Monday, September 3, 2018

Mimi Mondal

I was excited to have a chance to meet Locus Award winner and Hugo nominee Mimi Mondal at Worldcon this year, and thrilled when she agreed to come on the show. We talked about a world that she has been working in, in which features something called the Majestic Oriental Circus. Her use of the word Oriental is deliberate, and a hint of the early 20th-century semihistorical setting.

Mimi told us she has worked in this world on and off over a long time, starting when she lived in India. In India there was not a large market for science fiction and fantasy, she says, and at the beginning she was unsure whether to write a novel or whether to write a short story to "test the waters."

Mimi attended a college writing workshop in 2008. She told us that by that point she'd written the beginnings of several novels. The world of the Oriental Circus stayed with her. She started writing vignettes about characters in the world with no plan. In the first published story about this world, the circus was part of the backstory. The story took place in an underground jazz cabaret club in 1960's India. It was one of those murder mysteries where everyone looks like a suspect and no one knows anyone else's background, and the police haul them all together for questioning. Some of the characters in this story had been affiliated with the circus in their past.

In 2013, Mimi wrote a self-contained story in the circus. She calls it her "most accepted story," because it was published by Podcastle, and got her into Clarion West and into an MFA program.

I asked Mimi about the intersection between her stories and the science fiction/fantasy genre. The connection is actually quite fascinating. Mimi says she reads a lot of history and likes it. There was a big flourishing circus scene in India from the 1890's to the 1930's. Circus as a form was developing all over the world. In India, it took in many traditional performers. It has a Steampunk aesthetic to some degree, but is later than the Victorian period, because the values of the Victorians trickled into the colonies later. Mimi describes the circus as a very interesting social space, breaking traditional structures. There is space for mystery, and she uses it to explore Indian folklore. There are nonhumans here, pretending to be human. In the circus environment, you don't ask questions because no one else is normal either. If you worked in an office, you would need paperwork, but the circus is not even grounded in one place because it travels. She started writing a long sequence of events, "chunk by chunk." Her focus is on using parts of Indian mythology that are not well known. While she was writing these pieces, she was learning craft skills and working on her awareness of gaze.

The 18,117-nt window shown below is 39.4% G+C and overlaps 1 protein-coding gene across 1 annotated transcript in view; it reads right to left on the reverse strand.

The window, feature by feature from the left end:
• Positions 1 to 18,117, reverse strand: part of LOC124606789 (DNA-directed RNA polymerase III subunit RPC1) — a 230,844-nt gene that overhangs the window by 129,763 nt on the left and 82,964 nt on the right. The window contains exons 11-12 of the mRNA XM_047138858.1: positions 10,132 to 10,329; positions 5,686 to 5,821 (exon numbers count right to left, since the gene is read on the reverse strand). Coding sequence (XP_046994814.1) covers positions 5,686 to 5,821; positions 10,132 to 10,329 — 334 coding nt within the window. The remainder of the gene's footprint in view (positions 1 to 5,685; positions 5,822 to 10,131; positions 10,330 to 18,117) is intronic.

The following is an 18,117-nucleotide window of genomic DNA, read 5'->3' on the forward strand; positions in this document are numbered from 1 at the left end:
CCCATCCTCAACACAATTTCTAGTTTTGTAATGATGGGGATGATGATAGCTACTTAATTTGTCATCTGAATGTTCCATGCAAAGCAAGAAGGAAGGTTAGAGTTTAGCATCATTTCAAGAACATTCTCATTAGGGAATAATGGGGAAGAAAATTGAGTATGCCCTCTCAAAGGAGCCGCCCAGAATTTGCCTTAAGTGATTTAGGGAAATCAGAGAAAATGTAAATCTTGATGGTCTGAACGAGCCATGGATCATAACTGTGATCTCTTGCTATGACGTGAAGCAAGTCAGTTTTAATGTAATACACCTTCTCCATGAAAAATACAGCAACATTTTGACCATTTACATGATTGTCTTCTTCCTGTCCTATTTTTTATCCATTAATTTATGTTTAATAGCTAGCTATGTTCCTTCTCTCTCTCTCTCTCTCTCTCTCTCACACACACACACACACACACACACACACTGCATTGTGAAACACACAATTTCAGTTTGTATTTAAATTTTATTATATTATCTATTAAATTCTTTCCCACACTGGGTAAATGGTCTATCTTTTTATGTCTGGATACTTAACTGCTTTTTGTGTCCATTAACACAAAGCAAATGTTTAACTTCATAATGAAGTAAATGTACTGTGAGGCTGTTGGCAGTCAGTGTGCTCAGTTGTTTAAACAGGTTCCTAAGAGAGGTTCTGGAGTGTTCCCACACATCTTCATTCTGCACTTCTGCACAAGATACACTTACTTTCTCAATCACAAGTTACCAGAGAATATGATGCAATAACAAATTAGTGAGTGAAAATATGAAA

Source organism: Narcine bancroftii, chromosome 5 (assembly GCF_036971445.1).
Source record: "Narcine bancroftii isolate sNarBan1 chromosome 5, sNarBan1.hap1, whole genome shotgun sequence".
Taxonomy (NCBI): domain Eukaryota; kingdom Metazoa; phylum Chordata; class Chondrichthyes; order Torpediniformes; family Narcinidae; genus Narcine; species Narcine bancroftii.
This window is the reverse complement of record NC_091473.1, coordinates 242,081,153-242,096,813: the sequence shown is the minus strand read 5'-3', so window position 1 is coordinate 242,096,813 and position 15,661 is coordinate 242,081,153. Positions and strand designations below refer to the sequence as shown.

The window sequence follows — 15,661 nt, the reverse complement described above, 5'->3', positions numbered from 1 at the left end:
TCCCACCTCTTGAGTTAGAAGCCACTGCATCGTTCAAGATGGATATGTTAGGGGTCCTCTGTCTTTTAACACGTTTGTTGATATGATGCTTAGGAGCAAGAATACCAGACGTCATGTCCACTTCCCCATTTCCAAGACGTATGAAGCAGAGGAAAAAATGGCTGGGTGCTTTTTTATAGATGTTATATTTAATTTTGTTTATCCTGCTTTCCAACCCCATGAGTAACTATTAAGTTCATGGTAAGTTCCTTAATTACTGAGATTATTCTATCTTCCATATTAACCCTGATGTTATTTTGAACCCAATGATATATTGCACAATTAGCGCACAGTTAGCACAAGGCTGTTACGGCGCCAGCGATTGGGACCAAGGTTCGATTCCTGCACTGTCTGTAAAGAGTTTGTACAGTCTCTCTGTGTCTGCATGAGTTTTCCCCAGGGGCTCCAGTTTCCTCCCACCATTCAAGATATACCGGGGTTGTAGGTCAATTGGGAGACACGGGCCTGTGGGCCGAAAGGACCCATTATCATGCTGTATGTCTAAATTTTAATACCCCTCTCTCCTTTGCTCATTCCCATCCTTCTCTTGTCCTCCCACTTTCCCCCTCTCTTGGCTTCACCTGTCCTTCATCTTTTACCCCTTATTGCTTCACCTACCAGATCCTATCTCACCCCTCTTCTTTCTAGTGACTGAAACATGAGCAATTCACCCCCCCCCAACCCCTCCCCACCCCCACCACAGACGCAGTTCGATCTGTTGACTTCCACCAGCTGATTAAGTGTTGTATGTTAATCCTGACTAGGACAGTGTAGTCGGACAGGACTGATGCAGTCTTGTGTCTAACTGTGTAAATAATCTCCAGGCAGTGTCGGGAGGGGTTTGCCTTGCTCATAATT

The question of gaze is an interesting one. Mimi told us about how there are distinct differences in the expectations of Indian and Western readership.  A murder mystery relies on what audiences take for granted. If it doesn't, it's not a good mystery. Her murder mystery story got rejected by some US magazines who said "this mystery is not working out," but it sold in India, where people said, "this mystery is very cool." As she learns to control gaze, she says, she's considering rewriting the story so that it will work for US audiences.

Next, Mimi told us about her story, "The Sullied Earth, Our Home," which was recorded by Podcastle. She said it was a story that helped her realize how theoretical things can fall into place when you are not thinking about them. It features a person telling a story to two children. This format allows for a degree of explanation about the world etc. because the person is telling the story to two circus kids who are new and don't know the history of the place.